Why + How to Prime Wood Furniture

It’s been a busy few days around my neck of the woods.  With revamping the china cabinet + another BIG project coming down the pipeline (which I can’t wait to share details about), I haven’t had 5 minutes to sit.  No worries though, I’ll sit when I’m old, ha.

So my last post was all about the beginning steps of prepping & sanding a piece of wood furniture.  The next step, which is what this post is dedicated to, is priming.  Primer is SO important!  I can not stress enough that primer is a must when painting something. anything.  YOU NEED PRIMER.

China Cabinet Makeover: PRIMING! An entire post on Why & How-To Prime a Wood Surface.  Priming any surface before painting is so important & it can save you money.  Come see the result of how what prime can do & follow along on this furniture makeover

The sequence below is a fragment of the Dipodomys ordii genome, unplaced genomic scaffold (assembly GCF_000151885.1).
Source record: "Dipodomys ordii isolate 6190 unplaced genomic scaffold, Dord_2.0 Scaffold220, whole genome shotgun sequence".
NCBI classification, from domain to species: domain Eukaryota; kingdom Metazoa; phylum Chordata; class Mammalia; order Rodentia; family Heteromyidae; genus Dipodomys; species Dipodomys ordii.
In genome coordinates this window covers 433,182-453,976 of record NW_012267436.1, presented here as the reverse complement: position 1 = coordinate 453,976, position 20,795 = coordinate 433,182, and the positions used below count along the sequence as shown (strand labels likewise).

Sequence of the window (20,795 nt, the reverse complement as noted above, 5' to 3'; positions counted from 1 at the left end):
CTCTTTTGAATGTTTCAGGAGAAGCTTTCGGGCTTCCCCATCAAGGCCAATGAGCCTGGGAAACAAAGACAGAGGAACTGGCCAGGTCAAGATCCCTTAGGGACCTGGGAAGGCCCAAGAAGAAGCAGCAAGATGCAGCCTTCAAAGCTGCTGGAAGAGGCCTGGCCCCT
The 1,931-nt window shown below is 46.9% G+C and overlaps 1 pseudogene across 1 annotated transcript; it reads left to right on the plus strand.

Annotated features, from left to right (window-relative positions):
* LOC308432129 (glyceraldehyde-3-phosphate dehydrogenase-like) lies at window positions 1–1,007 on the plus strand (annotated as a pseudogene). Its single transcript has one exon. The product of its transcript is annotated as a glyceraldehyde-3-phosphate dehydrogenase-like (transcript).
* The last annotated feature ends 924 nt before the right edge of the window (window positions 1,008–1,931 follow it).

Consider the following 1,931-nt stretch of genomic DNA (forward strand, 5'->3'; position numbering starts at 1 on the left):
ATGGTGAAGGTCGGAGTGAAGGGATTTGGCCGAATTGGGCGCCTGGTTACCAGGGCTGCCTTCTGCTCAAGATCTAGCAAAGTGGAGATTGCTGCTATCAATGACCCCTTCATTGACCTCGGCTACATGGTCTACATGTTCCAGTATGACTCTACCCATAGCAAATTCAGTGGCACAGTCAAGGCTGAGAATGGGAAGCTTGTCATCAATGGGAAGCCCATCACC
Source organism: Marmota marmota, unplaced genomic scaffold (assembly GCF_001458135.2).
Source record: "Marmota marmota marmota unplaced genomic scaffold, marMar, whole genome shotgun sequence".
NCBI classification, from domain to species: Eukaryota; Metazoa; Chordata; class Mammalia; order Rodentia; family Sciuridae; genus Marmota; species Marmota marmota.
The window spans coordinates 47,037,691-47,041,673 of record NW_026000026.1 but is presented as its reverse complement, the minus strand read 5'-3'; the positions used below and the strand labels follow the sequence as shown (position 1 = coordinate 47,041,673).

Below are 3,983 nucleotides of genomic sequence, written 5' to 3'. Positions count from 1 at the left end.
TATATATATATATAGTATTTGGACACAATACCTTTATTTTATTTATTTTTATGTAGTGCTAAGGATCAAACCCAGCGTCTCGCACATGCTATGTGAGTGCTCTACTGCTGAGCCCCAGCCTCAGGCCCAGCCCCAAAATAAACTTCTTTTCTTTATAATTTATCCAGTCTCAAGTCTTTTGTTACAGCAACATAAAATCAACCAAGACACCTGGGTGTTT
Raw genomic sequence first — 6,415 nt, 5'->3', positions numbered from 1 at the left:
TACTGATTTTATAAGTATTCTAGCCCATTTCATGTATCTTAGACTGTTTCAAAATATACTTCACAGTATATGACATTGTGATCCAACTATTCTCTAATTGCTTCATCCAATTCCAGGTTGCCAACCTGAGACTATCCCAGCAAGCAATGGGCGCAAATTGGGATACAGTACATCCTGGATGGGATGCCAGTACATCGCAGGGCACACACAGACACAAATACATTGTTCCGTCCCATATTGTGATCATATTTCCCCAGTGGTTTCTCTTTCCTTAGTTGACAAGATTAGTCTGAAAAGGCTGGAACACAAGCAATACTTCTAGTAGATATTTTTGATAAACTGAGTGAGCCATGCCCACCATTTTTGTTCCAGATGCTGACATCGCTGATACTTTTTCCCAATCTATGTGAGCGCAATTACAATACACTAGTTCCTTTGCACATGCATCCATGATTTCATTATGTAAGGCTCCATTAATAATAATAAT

Why Prime.

Whether a room or a piece of furniture, paint is truly one of the easiest & most affordable ways to update and/or change the look of something.   It’s amazing what a fresh coat of paint can do to a wall or a surface.  I read once, “Don’t expect paint to do a primer’s job”.   The purpose of paint is to provide color, but the purpose of primer is to provide the ideal base for the paint to be applied.  Without, the result can fall short.

What does Primer Do?

> Blocks Stain  Primers are made to block the natural pigments (tannin) of the wood and/or original stain from bleeding through the new paint.